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getting a good start on a toc (even if planning to adapt and iterate throughout) is important if you, like me (with vegard, as we try to lay out in our work-in-progress here), see almost every other aspect of program planning and evaluation design as flowing from it: the content of questionnaires, the timing of data collection, which methods are most appropriate for answering which types of questions (links in the toc), what monitoring plans are needed, the enabling factors on which program design can draw and enhance, the contextual constraints a program can try to loosen, and even the way that the final report may look and the story it will try to tell about what met expectations, what didn’t, and why.

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marcus’s post has some useful ideas about building tocs, including new-to-me cynefin and accommodating competing hypotheses in early toc iterations on how change might occuri have also written a bit about ways to try to enhance the toc-building process, here (and also some lessons from putting this into practice, here). these and other exercises will (perhaps implicitly) shed light on the ways that a program may not work as expected.

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another set of useful ideas, especially in light of david’s post (and the paper that inspired it), can be drawn from cartwright and hardie. the book is worth checking out, as i skip over many of their ideas related to toc-building (not what they call it) to focus on one they call the ‘pre-mortem.

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less morbidly and more relevantly, we might call it a pre-null exercise. this type of thought experiment is useful because well-considered theories of change incorporate, through assumptions, hypotheses/theories of no change — that is, all the reasons why the expected pathways to change may get blocked or washed out or never be walked at all, culminating in a null result. the existence and tractability of such roadblocks and breakdowns are important lessons to learn from any research projectthis is why thinking, early on, through the assumptions component of a toc is so critical, so that research designs can build in ways to catch potential reasons for no change.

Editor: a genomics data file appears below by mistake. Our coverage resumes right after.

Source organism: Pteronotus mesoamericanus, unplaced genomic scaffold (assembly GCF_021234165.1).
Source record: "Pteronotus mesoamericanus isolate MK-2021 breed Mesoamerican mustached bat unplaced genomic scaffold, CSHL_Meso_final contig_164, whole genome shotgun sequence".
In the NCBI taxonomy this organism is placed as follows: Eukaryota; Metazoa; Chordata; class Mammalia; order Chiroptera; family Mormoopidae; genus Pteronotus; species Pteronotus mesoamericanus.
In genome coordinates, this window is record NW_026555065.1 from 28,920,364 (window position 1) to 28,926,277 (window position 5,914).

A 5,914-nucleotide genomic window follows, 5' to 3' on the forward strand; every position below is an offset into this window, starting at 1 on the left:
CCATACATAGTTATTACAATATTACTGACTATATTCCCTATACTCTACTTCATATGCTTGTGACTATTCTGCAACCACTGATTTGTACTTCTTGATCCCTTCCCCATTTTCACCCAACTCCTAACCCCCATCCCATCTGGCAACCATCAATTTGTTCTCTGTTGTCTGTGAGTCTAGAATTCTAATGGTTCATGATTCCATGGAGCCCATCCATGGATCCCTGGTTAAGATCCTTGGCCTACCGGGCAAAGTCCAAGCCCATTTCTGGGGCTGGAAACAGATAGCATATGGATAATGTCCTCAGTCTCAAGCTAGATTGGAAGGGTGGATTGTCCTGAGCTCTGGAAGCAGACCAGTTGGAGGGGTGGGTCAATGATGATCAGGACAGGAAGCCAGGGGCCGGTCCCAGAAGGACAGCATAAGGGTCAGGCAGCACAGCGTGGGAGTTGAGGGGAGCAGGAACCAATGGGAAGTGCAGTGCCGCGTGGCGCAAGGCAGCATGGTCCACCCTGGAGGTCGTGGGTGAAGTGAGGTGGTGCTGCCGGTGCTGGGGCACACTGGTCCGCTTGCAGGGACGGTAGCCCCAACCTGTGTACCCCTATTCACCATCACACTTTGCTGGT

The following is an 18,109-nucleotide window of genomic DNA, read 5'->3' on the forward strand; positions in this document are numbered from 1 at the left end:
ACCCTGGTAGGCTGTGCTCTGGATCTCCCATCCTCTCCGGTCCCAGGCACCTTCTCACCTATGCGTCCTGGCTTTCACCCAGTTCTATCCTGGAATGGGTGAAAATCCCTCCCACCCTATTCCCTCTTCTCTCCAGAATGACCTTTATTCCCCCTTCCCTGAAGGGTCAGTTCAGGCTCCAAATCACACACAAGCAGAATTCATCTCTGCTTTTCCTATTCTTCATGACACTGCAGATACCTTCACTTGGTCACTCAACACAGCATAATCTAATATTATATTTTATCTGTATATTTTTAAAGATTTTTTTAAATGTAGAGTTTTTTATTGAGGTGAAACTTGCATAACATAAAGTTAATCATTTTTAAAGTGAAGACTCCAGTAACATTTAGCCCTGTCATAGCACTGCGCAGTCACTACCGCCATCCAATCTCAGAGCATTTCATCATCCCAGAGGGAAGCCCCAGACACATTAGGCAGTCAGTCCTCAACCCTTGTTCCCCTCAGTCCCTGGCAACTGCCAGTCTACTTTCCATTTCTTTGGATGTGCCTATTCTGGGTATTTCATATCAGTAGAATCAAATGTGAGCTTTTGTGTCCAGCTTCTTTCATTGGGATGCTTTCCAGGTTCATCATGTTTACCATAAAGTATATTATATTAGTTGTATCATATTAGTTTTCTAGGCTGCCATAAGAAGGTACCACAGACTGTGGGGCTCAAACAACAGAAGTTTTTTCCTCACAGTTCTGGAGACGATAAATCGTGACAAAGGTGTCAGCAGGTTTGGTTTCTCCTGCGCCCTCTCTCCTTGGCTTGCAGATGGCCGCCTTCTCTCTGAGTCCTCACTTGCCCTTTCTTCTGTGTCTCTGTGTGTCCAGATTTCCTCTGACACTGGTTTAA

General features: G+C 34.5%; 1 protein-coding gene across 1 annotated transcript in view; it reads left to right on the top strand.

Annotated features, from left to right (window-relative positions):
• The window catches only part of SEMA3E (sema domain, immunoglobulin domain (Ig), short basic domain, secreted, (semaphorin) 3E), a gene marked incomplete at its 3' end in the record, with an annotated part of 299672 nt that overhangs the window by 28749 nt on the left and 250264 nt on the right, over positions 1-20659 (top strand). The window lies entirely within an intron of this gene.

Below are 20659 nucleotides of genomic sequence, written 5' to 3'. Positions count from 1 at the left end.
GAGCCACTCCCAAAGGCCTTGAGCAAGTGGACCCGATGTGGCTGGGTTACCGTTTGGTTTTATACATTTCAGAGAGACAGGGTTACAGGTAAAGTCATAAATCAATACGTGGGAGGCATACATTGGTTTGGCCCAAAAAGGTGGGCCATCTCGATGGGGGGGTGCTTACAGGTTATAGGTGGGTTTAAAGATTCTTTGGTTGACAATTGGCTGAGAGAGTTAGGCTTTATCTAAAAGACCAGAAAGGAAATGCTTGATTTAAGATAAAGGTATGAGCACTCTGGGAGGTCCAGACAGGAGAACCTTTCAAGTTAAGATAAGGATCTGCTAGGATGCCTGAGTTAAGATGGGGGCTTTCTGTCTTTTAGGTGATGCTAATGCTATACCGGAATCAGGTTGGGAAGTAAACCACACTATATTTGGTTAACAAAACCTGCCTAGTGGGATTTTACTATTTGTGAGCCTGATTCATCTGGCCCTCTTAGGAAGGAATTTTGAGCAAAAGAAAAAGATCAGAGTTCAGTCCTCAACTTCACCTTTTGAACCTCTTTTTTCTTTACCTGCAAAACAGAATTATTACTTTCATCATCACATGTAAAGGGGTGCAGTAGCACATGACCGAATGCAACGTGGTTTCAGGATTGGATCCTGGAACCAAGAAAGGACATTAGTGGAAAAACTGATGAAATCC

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the basic pre-null thought exercise is, at the beginning of project and study design, to imagine yourself at the end an analysis, with a lack of significant results. think through and list the possible reasons for this (beyond a true null) and then incorporate them both into program and study design (especially as these two seem to be (again?) moving closer together, see here and also samii on deep engagement).

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david’s post gives some nice broad categories to consider: (1) lack of implementation fidelity or other implementation snafus (making it particularly important for a toc to include implementer incentives as well as considering the beneficiary viewpoint, as advocated by pritchett et al, among others), (2) altered behavior among ‘beneficiaries’ over time, (3) ge effects, or (4) that the intervention may work differently for various sub-groups (yes, sub-group assumptions should appear in a toc!).

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trying to anticipate these different ways we might end up with null results means they can be better represented as toc assumptions and, accordingly, incorporated into study and questionnaire design — and we all end up wiser as a result.